A new study shows that patients with chronic fatigue syndrome have significant brain differences from healthy people. Researchers at Stanford University School of Medicine used three types of scanning technologies to scan the brains of healthy patients and those suffering from chronic fatigue syndrome. The findings are published in the October 28 issue of "Radiology."
Type 1 diabetes is on the rise among white kids in the U.S., according to research conducted at Kaiser Permanente Southern California. The study, published in the journal Diabetes, found nearly 6,000 new cases of diabetes diagnosed in kids (aged 19 and younger) between 2002 and 2009. Most of the increase came in the 5 to 9 age range.
Kids with nagging coughs may have their conditions improved by a placebo, according to research conducted at Texas A&M University. The study, published in JAMA Pediatrics, surveyed data on three groups of 120 kids under the age of four. The first group got no treatment, the second group got a placebo, and the third group was given pasteurized agave nectar.
Peanut allergies in kids has been linked to a gene mutation, according to research conducted at King's College London. The study, published in the Journal of Allergy and Clinical Immunology, hypothesized that a specific skin gene mutation results in infants that are exposed to peanut protein in household dust.
All travelers who return from the West African countries plagued by the Ebola virus will be tracked by U.S. health officials. The program, which requires affected parties to have their temperature checked twice daily and report to a local public health department, applies to those who return to the country from Liberia, Guinea or Sierra Leone.
A new study shows that black women who undergo in vitro fertilization are only about half as likely to become pregnant as white women. The study, presented at the American Society for Reproductive Medicine (ASRM) annual meeting in Honolulu, showed that about 31 percent of white patients became pregnant after IVF, compared to about 17 percent of black patients.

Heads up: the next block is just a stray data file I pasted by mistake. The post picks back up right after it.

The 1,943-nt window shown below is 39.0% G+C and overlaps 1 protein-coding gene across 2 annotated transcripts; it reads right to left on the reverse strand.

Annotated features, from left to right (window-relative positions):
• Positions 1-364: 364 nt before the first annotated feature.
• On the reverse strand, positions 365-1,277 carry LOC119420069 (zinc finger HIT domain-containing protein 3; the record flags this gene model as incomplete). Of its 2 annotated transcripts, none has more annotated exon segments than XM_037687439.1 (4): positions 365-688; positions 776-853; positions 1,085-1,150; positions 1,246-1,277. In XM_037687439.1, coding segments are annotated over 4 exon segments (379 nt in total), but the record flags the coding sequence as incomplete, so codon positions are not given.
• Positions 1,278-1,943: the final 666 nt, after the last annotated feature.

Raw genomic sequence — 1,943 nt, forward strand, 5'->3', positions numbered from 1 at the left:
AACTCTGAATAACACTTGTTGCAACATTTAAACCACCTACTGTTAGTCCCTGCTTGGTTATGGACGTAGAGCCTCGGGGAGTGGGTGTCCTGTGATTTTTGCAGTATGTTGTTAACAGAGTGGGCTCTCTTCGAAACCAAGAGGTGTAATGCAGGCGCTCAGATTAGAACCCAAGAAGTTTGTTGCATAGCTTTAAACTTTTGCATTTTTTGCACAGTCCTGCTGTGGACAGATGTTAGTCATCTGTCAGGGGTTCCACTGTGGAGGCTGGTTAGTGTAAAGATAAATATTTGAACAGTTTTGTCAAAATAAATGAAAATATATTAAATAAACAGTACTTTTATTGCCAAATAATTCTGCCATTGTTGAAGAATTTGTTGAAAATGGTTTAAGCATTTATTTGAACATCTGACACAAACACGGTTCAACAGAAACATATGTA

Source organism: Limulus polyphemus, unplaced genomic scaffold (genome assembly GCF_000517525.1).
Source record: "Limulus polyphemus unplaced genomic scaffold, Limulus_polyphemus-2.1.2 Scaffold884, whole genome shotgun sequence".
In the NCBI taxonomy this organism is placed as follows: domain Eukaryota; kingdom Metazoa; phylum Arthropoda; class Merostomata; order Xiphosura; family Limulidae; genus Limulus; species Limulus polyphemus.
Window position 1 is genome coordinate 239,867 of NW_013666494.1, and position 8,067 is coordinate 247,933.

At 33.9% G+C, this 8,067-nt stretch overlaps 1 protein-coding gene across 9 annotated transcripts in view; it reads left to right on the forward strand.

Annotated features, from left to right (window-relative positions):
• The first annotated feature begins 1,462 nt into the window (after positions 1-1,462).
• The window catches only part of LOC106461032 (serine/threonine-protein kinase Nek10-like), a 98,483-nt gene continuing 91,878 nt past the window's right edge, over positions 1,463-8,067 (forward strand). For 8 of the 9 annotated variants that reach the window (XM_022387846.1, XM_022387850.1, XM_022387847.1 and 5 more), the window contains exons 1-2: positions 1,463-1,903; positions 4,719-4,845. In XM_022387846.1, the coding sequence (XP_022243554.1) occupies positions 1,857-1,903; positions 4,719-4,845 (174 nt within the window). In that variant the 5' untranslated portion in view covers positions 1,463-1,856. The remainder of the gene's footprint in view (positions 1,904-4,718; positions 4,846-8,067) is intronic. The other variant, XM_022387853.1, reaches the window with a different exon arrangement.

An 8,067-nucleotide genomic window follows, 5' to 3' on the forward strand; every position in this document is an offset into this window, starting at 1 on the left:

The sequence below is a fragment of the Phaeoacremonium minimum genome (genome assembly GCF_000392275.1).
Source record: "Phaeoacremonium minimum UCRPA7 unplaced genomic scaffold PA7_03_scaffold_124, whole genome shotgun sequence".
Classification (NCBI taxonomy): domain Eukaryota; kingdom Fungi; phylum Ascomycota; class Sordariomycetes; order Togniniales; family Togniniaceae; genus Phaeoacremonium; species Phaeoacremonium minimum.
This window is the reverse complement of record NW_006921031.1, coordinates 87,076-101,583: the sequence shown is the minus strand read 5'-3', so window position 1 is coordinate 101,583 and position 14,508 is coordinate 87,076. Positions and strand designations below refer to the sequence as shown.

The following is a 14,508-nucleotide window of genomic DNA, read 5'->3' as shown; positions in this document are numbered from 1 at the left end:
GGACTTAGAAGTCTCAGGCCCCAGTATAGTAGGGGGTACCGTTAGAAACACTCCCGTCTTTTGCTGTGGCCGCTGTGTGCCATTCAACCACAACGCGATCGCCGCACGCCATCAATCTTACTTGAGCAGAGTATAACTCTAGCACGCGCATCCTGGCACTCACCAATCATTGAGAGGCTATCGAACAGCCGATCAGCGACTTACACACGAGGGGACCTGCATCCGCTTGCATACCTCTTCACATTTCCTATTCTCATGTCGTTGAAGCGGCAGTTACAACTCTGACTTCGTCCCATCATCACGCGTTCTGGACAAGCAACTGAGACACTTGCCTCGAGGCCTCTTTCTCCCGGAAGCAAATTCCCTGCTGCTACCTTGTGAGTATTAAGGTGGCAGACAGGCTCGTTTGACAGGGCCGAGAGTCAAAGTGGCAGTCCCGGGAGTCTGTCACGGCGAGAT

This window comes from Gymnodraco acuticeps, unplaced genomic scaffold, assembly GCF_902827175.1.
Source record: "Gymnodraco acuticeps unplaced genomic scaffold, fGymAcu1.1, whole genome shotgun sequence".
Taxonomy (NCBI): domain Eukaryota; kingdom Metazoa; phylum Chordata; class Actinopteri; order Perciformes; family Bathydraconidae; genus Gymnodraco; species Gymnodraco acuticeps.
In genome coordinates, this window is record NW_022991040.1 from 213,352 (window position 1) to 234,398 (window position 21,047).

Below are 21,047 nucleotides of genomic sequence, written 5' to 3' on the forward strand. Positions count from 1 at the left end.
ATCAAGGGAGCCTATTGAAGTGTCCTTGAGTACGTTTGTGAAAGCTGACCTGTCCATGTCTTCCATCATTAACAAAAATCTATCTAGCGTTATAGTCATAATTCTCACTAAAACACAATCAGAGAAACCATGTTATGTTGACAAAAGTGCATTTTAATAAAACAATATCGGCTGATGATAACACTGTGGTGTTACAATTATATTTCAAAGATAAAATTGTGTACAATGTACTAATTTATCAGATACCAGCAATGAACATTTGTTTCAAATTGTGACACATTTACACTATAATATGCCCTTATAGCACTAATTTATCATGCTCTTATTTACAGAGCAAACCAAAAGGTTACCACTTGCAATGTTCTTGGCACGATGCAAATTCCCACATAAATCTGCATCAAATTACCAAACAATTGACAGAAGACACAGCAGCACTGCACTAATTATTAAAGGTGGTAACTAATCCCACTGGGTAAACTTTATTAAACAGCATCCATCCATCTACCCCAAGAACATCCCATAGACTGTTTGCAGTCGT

Pregnant women living in areas plagued by high pollution may be more likely to give birth to children with damaged lungs, according to research conducted at the Centre for Research in Environmental Epidemiology in Barcelona. The study, published in the journal Thorax, surveyed data on 1,295 women at the beginning of their terms. The research team collected data on exposure to air pollution.
U.S. health officials are tightening recommendations for health care workers handling ebola cases. The guidelines, which have not been released in full, are expected to include the requirement for full skin coverage suits to be worn by health workers. In addition, the guidelines will include provisions for stricter rules for removing equipment and disinfecting hands.
Eating disorders may start in elementary school, according to research conducted at the University of Montreal. The study, presented at a meeting of the Eating Disorders Association of Canada in Vancouver, surveyed data on 215 kids (ages 8-12) with eating problems. The research team found that over 15 percent made themselves vomit from time to time and 52 percent had been hospitalized.
A new study has found that a compound in broccoli sprouts may help improve the behavioral symptoms of autism. Researchers examined the effects of giving sulforaphane, a compound found in broccoli sprouts, to a group of 44 boys and men with autism between the ages of 13 and 27. Some received the compound and others a placebo.
Those who drink decaf coffee may enjoy improved liver function, according to a new study from researchers at the U.S. National Cancer Institute. For the study the researchers reviewed health records from 28,000 American adults aged 20 and older who provided details about their coffee consumption. "Our findings link total and decaffeinated coffee intake to lower liver enzyme levels."
MSRA, a strain of antibiotic resistant bacterium, is more prevalent in college athletes who participate in contact sports, according to research conducted at Vanderbilt University. The study, presented at IDWeek 2014, surveyed data collected on 377 athletes from 14 different teams at Vanderbilt. The athletes who played contact sports, like soccer and football, were twice as likely to carry MRSA.
Heavy coffee drinkers may be predisposed toward their caffeine cravings by their genes, according to research conducted at the Harvard School of Public Health. The study, published in the journal Molecular Psychiatry, surveyed data on 120,000 regular coffee drinkers, finding six new gene variations linked to caffeine consumption.
Teens who send sexually oriented texts, or sexts, may experience a greater likelihood of engaging in sexual activity, according to research conducted at the University of Texas Medical Branch at Galveston. The study, published in the journal Pediatrics, surveyed data on an ethnically diverse group of adolescent students from Southeast Texas over a six-year period.
New research shows that those who abuse painkillers are not properly prepared to handle an overdose. The research, published their findings in a recent issue of the International Journal of Drug Policy, showed that most narcotic abusers are unaware of their options. The study featured in-depth interviews among 46 users aged 18 to 32. All were residents of New York City.